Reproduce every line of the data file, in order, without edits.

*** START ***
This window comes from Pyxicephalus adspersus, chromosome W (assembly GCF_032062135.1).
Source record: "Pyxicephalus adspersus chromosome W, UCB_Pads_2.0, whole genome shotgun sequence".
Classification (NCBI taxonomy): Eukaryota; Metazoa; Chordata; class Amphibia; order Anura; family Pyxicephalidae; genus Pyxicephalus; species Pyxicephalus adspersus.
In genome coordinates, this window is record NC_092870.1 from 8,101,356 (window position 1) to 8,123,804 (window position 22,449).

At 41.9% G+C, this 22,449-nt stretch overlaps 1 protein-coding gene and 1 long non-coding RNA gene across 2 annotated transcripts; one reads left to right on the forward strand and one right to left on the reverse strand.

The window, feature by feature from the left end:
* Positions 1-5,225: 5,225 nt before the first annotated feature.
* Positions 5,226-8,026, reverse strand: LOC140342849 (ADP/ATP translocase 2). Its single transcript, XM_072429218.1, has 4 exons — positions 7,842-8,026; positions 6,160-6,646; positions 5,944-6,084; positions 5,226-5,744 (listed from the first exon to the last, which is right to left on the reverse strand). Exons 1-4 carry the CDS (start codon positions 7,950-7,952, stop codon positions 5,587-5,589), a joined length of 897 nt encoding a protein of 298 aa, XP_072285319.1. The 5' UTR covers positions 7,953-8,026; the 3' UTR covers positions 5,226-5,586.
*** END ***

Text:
This window comes from Pyxicephalus adspersus, chromosome W (assembly GCF_032062135.1).
Source record: "Pyxicephalus adspersus chromosome W, UCB_Pads_2.0, whole genome shotgun sequence".
Classification (NCBI taxonomy): Eukaryota; Metazoa; Chordata; class Amphibia; order Anura; family Pyxicephalidae; genus Pyxicephalus; species Pyxicephalus adspersus.
In genome coordinates, this window is record NC_092870.1 from 8,101,356 (window position 1) to 8,123,804 (window position 22,449).

At 41.9% G+C, this 22,449-nt stretch overlaps 1 protein-coding gene and 1 long non-coding RNA gene across 2 annotated transcripts; one reads left to right on the forward strand and one right to left on the reverse strand.

The window, feature by feature from the left end:
* Positions 1-5,225: 5,225 nt before the first annotated feature.
* Positions 5,226-8,026, reverse strand: LOC140342849 (ADP/ATP translocase 2). Its single transcript, XM_072429218.1, has 4 exons — positions 7,842-8,026; positions 6,160-6,646; positions 5,944-6,084; positions 5,226-5,744 (listed from the first exon to the last, which is right to left on the reverse strand). Exons 1-4 carry the CDS (start codon positions 7,950-7,952, stop codon positions 5,587-5,589), a joined length of 897 nt encoding a protein of 298 aa, XP_072285319.1. The 5' UTR covers positions 7,953-8,026; the 3' UTR covers positions 5,226-5,586.